[hijack]I recall the Ryder Cup several years back, when they played in Rochester, NY. There was a rainy day, and they played on. The greens were getting very saturated, so the grounds crew would have to use a roller squeege to dry off whatever part of the green was being putted over before each shot.

At one point, a member of the European team was lining up for a shot, and asked for the ground between his ball and the cup to be squeeged. The American players became very animated when the crew didn’t squeege behind the green, since that would have given the opponent almost a backboard to shoot against. The ball would have stopped immediately after rolling past the hole. [/hijack]

[golf joke]
The safest thing to do on the course during a thunderstorm is to hold a 1-Iron over your head.


Because even God can’t hit a 1-Iron!
[/golf joke]

Around me (in WI) there are plenty of deer hunting golfers, and I know at least 2 weight lifter-golfers.

But in answer to your original Q:
Men who golf and participate in other sports as well are NOT wussy.
Men who do no sports EXCEPT golf are wussy.
Men who no no sports at all are NOT wussy.:smiley:
Women who golf are not wussy.

Well-said by Cheesesteak.

As an avid golfer I’d like to add: NEVER EVER play golf when lightning is present. You’re carrying 14 regulation lightning rods on your back, for cryin’ out loud!!
I play golf occasionally with a USGA official and when thunder or lightning are present anywhere in the horizon, we’re off the course. To her, nothing would be more embarrasing than an obit of a USGA official too stupid to get off a golf course when dangerous weather threatens.

Unfortunately, I find the worst compliance among men. Always wanting to finish out the hole or round inspite of lightning overhead. I play mostly with men and they are very reluctant to leave when it is best to run for the clubhouse. Even when the sirens and horns are blown. I think this goes back to the original topic where golfers are considered “wusses” when it rains.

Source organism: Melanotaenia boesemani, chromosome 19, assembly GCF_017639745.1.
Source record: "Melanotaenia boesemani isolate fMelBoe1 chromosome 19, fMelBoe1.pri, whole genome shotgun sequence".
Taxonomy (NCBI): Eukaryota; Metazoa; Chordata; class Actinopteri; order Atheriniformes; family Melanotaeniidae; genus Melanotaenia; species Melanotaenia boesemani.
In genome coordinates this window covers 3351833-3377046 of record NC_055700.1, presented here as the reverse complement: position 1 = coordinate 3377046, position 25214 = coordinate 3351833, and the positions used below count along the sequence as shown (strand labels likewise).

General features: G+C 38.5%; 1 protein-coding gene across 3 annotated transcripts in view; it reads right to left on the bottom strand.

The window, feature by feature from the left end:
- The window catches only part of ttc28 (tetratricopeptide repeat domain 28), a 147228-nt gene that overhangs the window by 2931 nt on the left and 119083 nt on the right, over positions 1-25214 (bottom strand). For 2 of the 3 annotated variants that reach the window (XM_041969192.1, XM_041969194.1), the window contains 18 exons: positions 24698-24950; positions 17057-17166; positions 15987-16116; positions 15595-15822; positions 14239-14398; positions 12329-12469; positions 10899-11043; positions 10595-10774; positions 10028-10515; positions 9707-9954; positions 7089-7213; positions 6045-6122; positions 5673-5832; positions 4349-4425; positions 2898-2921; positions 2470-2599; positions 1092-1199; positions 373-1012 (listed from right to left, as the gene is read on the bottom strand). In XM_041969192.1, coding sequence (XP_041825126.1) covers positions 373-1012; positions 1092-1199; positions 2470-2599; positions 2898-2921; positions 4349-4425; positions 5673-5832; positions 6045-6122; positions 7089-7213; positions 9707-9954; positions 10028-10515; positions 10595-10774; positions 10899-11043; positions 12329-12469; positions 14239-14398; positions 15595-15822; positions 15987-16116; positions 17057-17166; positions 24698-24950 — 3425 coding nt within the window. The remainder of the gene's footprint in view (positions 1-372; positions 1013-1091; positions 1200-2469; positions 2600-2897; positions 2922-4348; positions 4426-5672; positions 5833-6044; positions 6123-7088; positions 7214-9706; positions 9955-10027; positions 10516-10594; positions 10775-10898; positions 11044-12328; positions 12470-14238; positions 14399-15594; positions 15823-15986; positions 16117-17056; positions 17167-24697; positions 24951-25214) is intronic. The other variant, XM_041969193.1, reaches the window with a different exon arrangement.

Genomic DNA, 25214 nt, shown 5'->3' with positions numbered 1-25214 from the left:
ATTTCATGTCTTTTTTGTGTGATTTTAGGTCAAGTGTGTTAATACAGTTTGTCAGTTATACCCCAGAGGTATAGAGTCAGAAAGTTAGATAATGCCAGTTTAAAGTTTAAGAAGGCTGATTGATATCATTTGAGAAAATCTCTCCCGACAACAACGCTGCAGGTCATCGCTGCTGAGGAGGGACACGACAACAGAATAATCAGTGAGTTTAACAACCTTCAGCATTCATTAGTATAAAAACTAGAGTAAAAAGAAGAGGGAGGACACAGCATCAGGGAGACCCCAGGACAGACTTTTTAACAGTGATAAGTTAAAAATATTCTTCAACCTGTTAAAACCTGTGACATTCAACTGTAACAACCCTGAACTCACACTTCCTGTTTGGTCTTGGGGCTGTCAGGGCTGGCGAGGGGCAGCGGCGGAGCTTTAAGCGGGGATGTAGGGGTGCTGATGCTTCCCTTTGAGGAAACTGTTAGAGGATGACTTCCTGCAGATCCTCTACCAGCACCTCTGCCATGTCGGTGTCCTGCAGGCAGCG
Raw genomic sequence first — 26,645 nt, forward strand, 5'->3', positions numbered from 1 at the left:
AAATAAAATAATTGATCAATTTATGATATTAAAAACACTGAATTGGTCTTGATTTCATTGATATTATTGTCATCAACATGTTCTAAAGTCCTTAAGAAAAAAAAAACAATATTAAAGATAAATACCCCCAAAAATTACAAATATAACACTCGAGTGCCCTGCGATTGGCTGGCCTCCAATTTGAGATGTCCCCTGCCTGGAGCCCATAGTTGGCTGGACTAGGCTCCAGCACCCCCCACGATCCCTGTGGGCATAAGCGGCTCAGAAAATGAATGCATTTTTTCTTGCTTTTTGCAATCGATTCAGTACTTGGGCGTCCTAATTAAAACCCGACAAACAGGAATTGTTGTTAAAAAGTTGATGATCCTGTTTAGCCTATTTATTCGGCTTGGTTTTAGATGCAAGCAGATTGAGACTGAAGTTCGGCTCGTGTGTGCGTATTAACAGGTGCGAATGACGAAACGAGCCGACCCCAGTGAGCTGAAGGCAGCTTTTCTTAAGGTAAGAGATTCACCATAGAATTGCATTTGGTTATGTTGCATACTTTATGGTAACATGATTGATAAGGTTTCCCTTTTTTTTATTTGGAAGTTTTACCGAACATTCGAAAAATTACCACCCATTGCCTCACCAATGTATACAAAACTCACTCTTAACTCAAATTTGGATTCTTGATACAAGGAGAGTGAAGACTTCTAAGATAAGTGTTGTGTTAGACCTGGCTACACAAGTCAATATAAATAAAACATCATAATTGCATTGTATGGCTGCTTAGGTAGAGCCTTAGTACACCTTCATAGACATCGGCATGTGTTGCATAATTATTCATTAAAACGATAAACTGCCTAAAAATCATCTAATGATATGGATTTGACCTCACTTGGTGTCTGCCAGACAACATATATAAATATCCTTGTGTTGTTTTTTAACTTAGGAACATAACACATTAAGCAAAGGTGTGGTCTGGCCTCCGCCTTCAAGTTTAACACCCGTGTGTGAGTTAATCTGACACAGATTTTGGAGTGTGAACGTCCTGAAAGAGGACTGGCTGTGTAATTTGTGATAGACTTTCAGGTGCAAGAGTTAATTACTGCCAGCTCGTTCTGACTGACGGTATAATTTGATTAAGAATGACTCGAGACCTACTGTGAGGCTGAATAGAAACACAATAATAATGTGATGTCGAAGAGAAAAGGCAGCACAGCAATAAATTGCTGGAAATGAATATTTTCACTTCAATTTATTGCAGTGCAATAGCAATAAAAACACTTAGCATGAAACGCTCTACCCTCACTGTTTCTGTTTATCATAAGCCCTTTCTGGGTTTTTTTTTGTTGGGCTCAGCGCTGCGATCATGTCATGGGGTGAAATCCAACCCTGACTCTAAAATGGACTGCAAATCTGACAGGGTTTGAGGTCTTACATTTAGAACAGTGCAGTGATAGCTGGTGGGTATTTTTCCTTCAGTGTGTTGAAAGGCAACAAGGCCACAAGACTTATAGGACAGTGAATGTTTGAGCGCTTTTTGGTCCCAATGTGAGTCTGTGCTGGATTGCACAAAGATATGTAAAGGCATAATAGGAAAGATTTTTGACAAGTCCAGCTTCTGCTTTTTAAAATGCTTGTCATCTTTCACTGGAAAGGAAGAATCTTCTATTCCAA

Pro golfer Lee Trevino could say something about this. He and others thought they were doing the right thing by sitting down and taking cover, but staying on the course, during a lightning storm. They got hit.

Lee is damn lucky to be alive. He was hit TWICE. After the first time he was going to go around holding up a 1-iron, because “Not even God can hit a 1-iron.”

After the second time, he said “When God wants to play through, you let him.”

The spacing of the players makes fair competition impossible.

Oh, and if you want wussy, tennis players take the cake. One of the more controversial parts of the USTA lease at the National Tennis Center gives them rebates on their rent if too many planes fly over during play. A Met at Shea next door can have to stand in against a Randy Johnson throwing a rock hard baseball 100MPH near his head, but the tennis players get their bloomers in a bunch if some hits their rubber ball around and it’s too noisy.
A major league player has DIED from being hit by a baseball. Severeal have had their careers ended, or severly damaged, by being hit. Any world class tennis players who can say that?